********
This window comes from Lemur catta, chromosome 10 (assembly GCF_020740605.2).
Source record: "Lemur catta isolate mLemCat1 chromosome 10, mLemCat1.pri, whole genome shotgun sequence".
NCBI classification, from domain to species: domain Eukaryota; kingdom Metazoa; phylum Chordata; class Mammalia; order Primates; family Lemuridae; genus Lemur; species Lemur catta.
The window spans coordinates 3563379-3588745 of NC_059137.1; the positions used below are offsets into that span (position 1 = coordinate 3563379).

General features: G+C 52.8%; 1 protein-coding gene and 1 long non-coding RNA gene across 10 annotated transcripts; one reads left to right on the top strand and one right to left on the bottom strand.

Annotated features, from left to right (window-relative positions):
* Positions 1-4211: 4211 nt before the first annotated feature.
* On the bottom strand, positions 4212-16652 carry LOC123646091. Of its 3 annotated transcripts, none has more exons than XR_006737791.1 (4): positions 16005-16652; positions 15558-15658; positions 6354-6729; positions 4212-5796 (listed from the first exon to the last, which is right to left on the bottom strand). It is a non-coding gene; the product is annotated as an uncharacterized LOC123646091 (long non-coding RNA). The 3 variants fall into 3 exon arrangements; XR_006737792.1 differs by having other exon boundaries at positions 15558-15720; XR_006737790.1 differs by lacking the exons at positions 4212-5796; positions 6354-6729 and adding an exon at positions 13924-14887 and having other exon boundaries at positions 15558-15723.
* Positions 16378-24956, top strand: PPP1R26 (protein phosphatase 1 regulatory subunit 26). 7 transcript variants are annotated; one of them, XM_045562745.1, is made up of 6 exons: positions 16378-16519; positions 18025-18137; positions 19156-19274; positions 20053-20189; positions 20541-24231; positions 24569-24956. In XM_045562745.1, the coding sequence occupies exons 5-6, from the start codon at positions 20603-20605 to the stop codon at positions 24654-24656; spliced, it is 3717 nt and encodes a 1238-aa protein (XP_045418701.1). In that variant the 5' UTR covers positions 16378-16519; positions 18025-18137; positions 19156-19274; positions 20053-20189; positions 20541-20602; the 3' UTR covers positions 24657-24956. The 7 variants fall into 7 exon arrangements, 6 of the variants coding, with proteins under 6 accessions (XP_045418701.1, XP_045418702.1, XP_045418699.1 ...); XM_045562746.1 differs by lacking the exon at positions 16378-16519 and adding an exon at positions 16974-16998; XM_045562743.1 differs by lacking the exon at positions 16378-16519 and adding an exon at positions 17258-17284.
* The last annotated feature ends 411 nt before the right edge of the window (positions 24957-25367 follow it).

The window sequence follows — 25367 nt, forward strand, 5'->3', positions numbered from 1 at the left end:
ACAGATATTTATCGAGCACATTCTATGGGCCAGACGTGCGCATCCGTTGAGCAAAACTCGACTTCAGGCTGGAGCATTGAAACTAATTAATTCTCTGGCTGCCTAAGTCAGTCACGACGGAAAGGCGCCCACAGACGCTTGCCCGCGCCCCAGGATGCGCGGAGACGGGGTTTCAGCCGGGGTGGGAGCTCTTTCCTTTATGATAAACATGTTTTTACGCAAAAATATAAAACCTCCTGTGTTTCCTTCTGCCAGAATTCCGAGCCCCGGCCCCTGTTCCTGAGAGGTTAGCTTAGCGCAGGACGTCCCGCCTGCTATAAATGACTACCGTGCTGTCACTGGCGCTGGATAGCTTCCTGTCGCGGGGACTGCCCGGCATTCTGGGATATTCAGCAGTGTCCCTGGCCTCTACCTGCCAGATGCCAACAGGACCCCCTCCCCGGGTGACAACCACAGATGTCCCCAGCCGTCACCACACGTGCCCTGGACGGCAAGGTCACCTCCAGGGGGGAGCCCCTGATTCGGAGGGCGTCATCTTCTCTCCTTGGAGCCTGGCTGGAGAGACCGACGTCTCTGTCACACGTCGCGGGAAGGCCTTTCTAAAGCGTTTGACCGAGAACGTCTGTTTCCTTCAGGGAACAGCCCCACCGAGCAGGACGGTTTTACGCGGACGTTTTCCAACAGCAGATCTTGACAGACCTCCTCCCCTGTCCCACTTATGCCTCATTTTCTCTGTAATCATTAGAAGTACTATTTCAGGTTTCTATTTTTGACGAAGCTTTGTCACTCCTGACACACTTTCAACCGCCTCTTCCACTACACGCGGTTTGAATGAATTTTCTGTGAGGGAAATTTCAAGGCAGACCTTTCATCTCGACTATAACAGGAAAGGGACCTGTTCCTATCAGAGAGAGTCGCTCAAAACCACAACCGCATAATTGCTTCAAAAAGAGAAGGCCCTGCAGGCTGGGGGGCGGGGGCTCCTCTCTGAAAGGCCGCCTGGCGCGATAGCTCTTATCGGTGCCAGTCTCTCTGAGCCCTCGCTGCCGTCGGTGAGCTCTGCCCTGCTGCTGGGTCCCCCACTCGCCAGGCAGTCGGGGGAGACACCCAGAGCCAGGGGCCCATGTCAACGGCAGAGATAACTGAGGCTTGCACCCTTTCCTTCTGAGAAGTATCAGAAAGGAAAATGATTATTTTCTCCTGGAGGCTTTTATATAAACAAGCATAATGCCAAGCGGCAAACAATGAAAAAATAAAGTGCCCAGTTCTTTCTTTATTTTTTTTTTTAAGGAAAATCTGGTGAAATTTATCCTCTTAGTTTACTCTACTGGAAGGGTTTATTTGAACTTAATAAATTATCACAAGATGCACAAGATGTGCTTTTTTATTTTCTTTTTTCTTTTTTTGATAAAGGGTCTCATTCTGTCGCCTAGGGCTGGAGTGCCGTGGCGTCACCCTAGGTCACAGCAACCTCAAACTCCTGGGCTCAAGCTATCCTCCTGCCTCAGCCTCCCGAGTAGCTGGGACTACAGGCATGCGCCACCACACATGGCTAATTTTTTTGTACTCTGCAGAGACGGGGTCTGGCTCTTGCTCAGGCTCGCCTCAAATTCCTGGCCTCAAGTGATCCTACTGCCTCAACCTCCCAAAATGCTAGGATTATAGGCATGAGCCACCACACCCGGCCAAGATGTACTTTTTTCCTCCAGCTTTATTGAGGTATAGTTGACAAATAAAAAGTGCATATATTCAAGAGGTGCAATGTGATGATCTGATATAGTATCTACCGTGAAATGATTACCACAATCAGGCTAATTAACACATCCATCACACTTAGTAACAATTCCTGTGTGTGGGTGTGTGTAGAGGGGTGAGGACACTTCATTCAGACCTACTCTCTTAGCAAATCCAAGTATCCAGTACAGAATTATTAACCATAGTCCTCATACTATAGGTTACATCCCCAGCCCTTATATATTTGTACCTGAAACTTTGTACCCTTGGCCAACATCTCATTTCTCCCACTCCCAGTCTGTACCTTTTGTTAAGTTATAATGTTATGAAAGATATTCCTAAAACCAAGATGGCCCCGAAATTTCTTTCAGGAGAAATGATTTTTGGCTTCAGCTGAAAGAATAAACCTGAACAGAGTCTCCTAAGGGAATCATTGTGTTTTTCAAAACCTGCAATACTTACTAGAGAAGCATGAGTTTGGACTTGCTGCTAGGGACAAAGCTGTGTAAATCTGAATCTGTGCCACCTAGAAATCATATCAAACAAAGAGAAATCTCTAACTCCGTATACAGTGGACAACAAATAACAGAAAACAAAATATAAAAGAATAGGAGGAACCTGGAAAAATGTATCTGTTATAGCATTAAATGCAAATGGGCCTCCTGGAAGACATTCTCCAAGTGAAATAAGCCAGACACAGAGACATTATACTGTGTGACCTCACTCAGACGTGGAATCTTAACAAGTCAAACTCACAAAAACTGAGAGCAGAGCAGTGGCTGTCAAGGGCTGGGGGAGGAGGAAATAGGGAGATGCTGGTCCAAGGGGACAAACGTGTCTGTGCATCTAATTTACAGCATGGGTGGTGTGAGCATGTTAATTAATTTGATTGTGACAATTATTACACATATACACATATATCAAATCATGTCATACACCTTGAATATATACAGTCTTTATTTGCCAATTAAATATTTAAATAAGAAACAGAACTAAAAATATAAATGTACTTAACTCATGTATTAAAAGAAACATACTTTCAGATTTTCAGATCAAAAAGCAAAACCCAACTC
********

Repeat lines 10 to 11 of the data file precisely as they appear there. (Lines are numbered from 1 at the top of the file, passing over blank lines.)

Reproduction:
* The last annotated feature ends 411 nt before the right edge of the window (positions 24957-25367 follow it).

The window sequence follows — 25367 nt, forward strand, 5'->3', positions numbered from 1 at the left end: